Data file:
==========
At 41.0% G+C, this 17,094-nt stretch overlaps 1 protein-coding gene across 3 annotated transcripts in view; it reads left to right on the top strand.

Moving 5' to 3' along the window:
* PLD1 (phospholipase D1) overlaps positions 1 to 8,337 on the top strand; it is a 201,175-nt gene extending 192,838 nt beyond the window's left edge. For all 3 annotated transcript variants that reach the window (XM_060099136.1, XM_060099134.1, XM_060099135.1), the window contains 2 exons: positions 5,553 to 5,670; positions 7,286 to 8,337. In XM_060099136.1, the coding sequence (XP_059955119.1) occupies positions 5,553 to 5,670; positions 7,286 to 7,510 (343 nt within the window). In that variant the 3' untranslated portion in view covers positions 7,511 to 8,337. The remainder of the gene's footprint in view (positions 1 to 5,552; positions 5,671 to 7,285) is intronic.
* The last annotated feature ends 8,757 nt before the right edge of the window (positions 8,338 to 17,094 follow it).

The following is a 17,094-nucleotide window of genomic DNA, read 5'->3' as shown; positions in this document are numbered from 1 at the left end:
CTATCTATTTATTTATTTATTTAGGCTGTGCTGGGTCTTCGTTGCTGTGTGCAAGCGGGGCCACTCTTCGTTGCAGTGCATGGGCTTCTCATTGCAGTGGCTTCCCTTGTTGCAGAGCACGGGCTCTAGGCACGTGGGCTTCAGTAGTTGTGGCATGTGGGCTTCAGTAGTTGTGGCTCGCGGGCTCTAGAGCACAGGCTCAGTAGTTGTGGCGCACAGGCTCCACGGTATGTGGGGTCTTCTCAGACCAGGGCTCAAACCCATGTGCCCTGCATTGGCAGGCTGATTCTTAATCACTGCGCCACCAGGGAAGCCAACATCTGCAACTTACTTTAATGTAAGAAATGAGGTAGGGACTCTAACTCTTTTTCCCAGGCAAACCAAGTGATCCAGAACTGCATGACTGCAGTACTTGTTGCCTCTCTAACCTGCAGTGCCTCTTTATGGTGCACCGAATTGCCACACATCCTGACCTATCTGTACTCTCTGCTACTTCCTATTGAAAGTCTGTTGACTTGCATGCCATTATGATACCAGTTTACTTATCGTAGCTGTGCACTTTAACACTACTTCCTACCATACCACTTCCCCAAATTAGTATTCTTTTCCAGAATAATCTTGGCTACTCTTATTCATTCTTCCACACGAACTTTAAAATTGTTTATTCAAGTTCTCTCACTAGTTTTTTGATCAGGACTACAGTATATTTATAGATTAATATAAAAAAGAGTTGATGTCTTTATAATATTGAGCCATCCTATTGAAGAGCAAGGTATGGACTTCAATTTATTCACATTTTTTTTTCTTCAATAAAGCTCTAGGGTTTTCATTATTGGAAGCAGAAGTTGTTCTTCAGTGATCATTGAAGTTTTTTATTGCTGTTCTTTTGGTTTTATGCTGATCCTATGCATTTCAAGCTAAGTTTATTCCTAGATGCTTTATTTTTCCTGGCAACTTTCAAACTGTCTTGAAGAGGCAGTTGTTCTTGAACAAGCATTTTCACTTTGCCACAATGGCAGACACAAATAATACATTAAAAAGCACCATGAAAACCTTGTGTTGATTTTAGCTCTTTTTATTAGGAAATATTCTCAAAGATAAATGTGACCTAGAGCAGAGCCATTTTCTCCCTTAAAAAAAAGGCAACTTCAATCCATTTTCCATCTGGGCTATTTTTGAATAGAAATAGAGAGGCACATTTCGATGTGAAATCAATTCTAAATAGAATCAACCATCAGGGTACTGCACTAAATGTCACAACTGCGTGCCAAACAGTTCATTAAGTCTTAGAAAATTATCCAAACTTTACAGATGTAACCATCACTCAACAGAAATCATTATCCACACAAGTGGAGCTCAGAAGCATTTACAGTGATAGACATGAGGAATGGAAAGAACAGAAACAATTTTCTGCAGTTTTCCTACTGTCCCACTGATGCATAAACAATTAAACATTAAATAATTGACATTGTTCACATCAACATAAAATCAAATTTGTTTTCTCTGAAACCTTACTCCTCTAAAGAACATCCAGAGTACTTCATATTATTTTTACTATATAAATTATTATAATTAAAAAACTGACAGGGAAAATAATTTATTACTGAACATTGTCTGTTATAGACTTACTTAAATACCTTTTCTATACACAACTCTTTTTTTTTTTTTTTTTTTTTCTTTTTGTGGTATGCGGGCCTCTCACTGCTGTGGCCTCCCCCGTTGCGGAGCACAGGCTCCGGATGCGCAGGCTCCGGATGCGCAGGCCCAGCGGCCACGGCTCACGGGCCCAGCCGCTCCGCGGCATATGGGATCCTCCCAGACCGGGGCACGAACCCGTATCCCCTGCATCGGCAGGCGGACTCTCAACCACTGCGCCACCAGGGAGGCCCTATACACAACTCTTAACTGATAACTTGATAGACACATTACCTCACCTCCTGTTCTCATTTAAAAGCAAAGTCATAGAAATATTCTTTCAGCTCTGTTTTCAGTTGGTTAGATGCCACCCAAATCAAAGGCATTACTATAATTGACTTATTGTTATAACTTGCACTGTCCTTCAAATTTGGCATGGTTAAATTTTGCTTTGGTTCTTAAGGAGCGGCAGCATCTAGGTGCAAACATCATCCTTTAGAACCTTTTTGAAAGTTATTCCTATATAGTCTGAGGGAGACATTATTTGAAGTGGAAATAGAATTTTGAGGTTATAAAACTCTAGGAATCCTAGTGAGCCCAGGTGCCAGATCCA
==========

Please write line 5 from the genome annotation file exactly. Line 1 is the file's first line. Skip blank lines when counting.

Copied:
The following is a 17,094-nucleotide window of genomic DNA, read 5'->3' as shown; positions in this document are numbered from 1 at the left end: